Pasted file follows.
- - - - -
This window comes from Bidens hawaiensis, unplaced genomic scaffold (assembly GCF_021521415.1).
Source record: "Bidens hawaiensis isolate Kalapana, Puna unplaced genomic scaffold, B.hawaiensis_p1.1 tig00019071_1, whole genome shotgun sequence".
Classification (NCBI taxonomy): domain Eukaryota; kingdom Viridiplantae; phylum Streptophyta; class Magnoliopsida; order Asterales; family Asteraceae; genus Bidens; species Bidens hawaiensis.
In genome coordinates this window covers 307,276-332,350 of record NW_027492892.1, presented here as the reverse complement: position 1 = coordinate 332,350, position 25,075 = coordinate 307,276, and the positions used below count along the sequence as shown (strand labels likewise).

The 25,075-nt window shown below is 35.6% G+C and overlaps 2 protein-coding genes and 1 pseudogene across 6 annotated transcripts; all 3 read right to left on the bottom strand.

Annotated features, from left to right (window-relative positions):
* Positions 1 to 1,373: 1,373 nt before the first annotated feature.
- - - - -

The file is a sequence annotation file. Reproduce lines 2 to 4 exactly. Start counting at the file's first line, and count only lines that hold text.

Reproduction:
Source record: "Bidens hawaiensis isolate Kalapana, Puna unplaced genomic scaffold, B.hawaiensis_p1.1 tig00019071_1, whole genome shotgun sequence".
Classification (NCBI taxonomy): domain Eukaryota; kingdom Viridiplantae; phylum Streptophyta; class Magnoliopsida; order Asterales; family Asteraceae; genus Bidens; species Bidens hawaiensis.
In genome coordinates this window covers 307,276-332,350 of record NW_027492892.1, presented here as the reverse complement: position 1 = coordinate 332,350, position 25,075 = coordinate 307,276, and the positions used below count along the sequence as shown (strand labels likewise).